Dennis the Menace and co have taken over one of Dundee’s most iconic buildings in a huge celebration of the Beano’s 80th anniversary.
The McManus Art Gallery and Museum now goes by the name the McMenace after legendary comic characters Dennis and Gnasher, the Bash Street Kids, Rodger the Dodger and Minnie the Minx stamped their mark.
Opening to the public on Saturday, Bash Street’s Back at The McMenace is a four-month-long exhibition showcasing the history of the legendary comic, created in the museum at DC Thomson’s Meadowside building.
It was first published just before the beginning of the Second World War on July 30 1938.
It quickly spread across the world, particularly during the post-war period, when it hit peak readership of about 1.7 million.
Its success meant Dundee became known as the world’s capital of comics.
Today, it still performs strongly in what has become a difficult market and sells just over 34,700 copies a week.
Mike Stirling, head of Beano studios said the exhibition captures the character of the comic perfectly.
He said: “Firstly, it’s amazingly cool that a place known as Dundee’s favourite building would actually re-name itself for a single exhibition.
“That’s never happened before and I don’t think it has happened anywhere in the art world.
“I have to pay tribute to the staff here at the McManus who have poured their heart and soul into it. They are huge Beano fans — much like everyone in the city I would hope — and that shines through.
“For anybody that comes to the exhibition there are actually secret jokes hidden all over the museum.
“It’s like reading a Beano comic. Often you can get the story really quickly but if you return to it and look more carefully at the pictures you’ll start to see the really, really funny stuff.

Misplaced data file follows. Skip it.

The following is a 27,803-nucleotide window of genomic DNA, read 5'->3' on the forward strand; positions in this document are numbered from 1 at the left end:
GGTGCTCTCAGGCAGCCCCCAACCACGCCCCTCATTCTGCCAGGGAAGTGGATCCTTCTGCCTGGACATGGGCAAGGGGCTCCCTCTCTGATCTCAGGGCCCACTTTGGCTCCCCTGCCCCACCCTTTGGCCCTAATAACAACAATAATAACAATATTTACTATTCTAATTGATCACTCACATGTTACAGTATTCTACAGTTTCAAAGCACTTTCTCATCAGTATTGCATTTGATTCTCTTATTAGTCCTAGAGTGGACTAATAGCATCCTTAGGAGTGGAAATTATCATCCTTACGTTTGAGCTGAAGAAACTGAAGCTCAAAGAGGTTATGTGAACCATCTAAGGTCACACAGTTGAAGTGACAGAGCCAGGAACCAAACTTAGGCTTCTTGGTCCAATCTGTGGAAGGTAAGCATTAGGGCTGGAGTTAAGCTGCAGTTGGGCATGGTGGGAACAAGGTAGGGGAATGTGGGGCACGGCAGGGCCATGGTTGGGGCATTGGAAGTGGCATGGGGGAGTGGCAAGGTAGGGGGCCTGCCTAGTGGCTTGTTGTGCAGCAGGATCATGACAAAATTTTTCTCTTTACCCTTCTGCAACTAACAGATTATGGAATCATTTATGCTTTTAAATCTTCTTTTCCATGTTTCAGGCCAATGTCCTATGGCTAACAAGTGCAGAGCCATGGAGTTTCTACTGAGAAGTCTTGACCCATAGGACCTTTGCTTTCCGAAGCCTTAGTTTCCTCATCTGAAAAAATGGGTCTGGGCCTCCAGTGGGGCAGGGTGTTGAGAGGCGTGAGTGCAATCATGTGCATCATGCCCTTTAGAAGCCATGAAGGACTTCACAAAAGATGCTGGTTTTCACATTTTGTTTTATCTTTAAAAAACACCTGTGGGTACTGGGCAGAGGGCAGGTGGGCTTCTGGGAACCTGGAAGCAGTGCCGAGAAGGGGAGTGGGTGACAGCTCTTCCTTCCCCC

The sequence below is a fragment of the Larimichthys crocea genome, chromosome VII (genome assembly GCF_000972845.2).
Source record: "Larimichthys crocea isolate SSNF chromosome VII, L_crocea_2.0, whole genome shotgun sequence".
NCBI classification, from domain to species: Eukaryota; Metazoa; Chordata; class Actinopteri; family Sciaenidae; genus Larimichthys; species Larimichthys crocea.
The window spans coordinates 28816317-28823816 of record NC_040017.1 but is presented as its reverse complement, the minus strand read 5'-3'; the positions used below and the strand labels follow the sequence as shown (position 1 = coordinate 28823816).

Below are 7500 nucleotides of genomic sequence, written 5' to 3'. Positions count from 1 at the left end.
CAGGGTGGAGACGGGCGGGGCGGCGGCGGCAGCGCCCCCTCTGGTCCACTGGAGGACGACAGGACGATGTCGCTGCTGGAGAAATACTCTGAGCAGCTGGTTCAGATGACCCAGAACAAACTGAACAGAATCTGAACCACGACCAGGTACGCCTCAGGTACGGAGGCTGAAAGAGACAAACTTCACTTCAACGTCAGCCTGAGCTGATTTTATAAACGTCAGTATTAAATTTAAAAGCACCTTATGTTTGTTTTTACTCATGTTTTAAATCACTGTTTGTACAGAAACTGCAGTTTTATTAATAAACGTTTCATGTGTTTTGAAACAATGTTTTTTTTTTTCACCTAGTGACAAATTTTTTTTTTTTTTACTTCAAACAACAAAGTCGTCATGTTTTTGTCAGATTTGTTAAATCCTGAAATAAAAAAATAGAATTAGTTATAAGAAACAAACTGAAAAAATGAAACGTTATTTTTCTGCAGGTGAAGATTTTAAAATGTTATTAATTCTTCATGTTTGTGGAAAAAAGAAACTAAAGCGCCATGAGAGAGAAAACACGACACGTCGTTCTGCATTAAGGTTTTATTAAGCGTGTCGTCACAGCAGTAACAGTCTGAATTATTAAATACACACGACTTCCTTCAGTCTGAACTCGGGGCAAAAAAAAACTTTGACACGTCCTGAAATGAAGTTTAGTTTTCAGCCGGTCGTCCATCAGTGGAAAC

“The exhibition has mirrored that brilliantly.”
A special focus is being given to the Bash Street Kids and their famous slapstick humour.
The location of the exhibition is given all the more relevance as it also sits right across from the High School of Dundee — the very place the characters are based on.
There is little to highlight Dundee’s role as the birthplace of such iconic comic capers, something Carly Cooper, the McManus’ curator of Social History, wants to change.
She said: “During the quite early years the fact that these comics were from Dundee was kept quite hidden.
“Me and my sisters grew up reading Twinkle and Bunty and I never had any idea they were created in Dundee until I moved here from Ireland.
“It’s hugely important to emphasise it though. It’s something we should be really quite proud of.
“The fact the Beano has been going for 80 years is quite phenomenal.”
The exhibition runs from June 2 to October 21. Admission is free, with opening times 10am to 5pm, Monday-Saturday and 12.30-4.30pm on Sundays.